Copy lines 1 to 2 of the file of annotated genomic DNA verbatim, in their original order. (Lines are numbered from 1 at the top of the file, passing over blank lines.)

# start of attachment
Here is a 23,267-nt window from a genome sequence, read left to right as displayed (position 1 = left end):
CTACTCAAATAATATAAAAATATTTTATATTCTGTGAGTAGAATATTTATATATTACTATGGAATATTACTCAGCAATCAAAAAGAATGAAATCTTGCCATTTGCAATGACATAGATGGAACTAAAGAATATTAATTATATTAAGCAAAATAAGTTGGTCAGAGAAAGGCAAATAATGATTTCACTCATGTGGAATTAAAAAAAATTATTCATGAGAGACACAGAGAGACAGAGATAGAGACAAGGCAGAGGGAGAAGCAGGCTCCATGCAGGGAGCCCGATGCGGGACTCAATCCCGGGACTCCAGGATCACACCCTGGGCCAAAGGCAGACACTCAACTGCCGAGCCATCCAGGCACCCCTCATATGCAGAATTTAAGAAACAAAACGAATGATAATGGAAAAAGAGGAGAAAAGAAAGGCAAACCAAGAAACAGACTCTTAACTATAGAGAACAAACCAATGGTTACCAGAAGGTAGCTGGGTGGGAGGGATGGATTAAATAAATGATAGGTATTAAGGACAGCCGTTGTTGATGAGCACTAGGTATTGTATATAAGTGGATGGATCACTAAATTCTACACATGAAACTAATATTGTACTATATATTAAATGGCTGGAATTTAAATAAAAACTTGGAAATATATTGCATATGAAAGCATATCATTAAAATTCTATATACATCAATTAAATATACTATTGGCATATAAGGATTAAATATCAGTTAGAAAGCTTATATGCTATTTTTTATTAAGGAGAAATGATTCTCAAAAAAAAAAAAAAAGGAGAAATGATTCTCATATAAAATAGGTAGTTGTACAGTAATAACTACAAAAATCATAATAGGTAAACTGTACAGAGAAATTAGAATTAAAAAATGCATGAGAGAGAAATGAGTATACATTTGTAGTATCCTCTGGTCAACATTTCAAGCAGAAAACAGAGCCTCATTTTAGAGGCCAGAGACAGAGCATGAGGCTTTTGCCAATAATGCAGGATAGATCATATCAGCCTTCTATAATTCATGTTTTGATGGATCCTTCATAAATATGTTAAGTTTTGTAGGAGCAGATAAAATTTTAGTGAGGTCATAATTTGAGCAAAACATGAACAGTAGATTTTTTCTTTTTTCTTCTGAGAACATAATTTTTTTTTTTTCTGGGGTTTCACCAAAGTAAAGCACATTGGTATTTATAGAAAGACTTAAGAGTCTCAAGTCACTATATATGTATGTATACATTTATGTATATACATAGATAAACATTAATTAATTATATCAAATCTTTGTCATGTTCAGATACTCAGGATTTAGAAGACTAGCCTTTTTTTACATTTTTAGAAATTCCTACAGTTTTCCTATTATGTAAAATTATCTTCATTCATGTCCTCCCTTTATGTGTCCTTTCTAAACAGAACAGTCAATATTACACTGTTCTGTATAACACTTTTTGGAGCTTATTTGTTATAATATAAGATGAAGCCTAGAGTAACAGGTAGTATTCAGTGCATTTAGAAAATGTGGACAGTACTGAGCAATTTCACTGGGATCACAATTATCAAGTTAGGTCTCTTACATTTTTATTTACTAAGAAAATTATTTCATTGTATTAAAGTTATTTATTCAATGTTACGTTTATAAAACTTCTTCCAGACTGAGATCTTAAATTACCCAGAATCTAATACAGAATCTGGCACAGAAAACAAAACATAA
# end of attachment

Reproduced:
Here is a 23,267-nt window from a genome sequence, read left to right as displayed (position 1 = left end):
CTACTCAAATAATATAAAAATATTTTATATTCTGTGAGTAGAATATTTATATATTACTATGGAATATTACTCAGCAATCAAAAAGAATGAAATCTTGCCATTTGCAATGACATAGATGGAACTAAAGAATATTAATTATATTAAGCAAAATAAGTTGGTCAGAGAAAGGCAAATAATGATTTCACTCATGTGGAATTAAAAAAAATTATTCATGAGAGACACAGAGAGACAGAGATAGAGACAAGGCAGAGGGAGAAGCAGGCTCCATGCAGGGAGCCCGATGCGGGACTCAATCCCGGGACTCCAGGATCACACCCTGGGCCAAAGGCAGACACTCAACTGCCGAGCCATCCAGGCACCCCTCATATGCAGAATTTAAGAAACAAAACGAATGATAATGGAAAAAGAGGAGAAAAGAAAGGCAAACCAAGAAACAGACTCTTAACTATAGAGAACAAACCAATGGTTACCAGAAGGTAGCTGGGTGGGAGGGATGGATTAAATAAATGATAGGTATTAAGGACAGCCGTTGTTGATGAGCACTAGGTATTGTATATAAGTGGATGGATCACTAAATTCTACACATGAAACTAATATTGTACTATATATTAAATGGCTGGAATTTAAATAAAAACTTGGAAATATATTGCATATGAAAGCATATCATTAAAATTCTATATACATCAATTAAATATACTATTGGCATATAAGGATTAAATATCAGTTAGAAAGCTTATATGCTATTTTTTATTAAGGAGAAATGATTCTCAAAAAAAAAAAAAAAGGAGAAATGATTCTCATATAAAATAGGTAGTTGTACAGTAATAACTACAAAAATCATAATAGGTAAACTGTACAGAGAAATTAGAATTAAAAAATGCATGAGAGAGAAATGAGTATACATTTGTAGTATCCTCTGGTCAACATTTCAAGCAGAAAACAGAGCCTCATTTTAGAGGCCAGAGACAGAGCATGAGGCTTTTGCCAATAATGCAGGATAGATCATATCAGCCTTCTATAATTCATGTTTTGATGGATCCTTCATAAATATGTTAAGTTTTGTAGGAGCAGATAAAATTTTAGTGAGGTCATAATTTGAGCAAAACATGAACAGTAGATTTTTTCTTTTTTCTTCTGAGAACATAATTTTTTTTTTTTCTGGGGTTTCACCAAAGTAAAGCACATTGGTATTTATAGAAAGACTTAAGAGTCTCAAGTCACTATATATGTATGTATACATTTATGTATATACATAGATAAACATTAATTAATTATATCAAATCTTTGTCATGTTCAGATACTCAGGATTTAGAAGACTAGCCTTTTTTTACATTTTTAGAAATTCCTACAGTTTTCCTATTATGTAAAATTATCTTCATTCATGTCCTCCCTTTATGTGTCCTTTCTAAACAGAACAGTCAATATTACACTGTTCTGTATAACACTTTTTGGAGCTTATTTGTTATAATATAAGATGAAGCCTAGAGTAACAGGTAGTATTCAGTGCATTTAGAAAATGTGGACAGTACTGAGCAATTTCACTGGGATCACAATTATCAAGTTAGGTCTCTTACATTTTTATTTACTAAGAAAATTATTTCATTGTATTAAAGTTATTTATTCAATGTTACGTTTATAAAACTTCTTCCAGACTGAGATCTTAAATTACCCAGAATCTAATACAGAATCTGGCACAGAAAACAAAACATAA